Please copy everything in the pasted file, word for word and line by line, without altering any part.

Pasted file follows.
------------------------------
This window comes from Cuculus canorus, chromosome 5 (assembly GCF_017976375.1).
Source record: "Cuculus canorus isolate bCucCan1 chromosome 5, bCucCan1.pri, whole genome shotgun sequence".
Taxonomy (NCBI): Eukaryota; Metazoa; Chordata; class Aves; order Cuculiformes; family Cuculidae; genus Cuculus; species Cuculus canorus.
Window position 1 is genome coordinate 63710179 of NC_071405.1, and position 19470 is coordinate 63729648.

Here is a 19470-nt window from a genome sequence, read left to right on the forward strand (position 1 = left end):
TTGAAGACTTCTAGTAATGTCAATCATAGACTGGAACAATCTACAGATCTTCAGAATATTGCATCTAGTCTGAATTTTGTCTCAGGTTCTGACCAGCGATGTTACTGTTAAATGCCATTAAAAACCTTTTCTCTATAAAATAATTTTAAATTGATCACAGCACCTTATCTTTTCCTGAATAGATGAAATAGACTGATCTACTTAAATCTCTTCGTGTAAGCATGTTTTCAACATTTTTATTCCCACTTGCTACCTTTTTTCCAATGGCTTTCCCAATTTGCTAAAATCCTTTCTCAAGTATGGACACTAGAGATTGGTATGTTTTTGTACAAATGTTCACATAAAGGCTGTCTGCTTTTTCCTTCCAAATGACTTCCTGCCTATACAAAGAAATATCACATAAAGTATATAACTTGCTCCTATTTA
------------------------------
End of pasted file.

This window comes from Cuculus canorus, chromosome 5 (assembly GCF_017976375.1).
Source record: "Cuculus canorus isolate bCucCan1 chromosome 5, bCucCan1.pri, whole genome shotgun sequence".
Taxonomy (NCBI): Eukaryota; Metazoa; Chordata; class Aves; order Cuculiformes; family Cuculidae; genus Cuculus; species Cuculus canorus.
Window position 1 is genome coordinate 63710179 of NC_071405.1, and position 19470 is coordinate 63729648.

Here is a 19470-nt window from a genome sequence, read left to right on the forward strand (position 1 = left end):
TTGAAGACTTCTAGTAATGTCAATCATAGACTGGAACAATCTACAGATCTTCAGAATATTGCATCTAGTCTGAATTTTGTCTCAGGTTCTGACCAGCGATGTTACTGTTAAATGCCATTAAAAACCTTTTCTCTATAAAATAATTTTAAATTGATCACAGCACCTTATCTTTTCCTGAATAGATGAAATAGACTGATCTACTTAAATCTCTTCGTGTAAGCATGTTTTCAACATTTTTATTCCCACTTGCTACCTTTTTTCCAATGGCTTTCCCAATTTGCTAAAATCCTTTCTCAAGTATGGACACTAGAGATTGGTATGTTTTTGTACAAATGTTCACATAAAGGCTGTCTGCTTTTTCCTTCCAAATGACTTCCTGCCTATACAAAGAAATATCACATAAAGTATATAACTTGCTCCTATTTA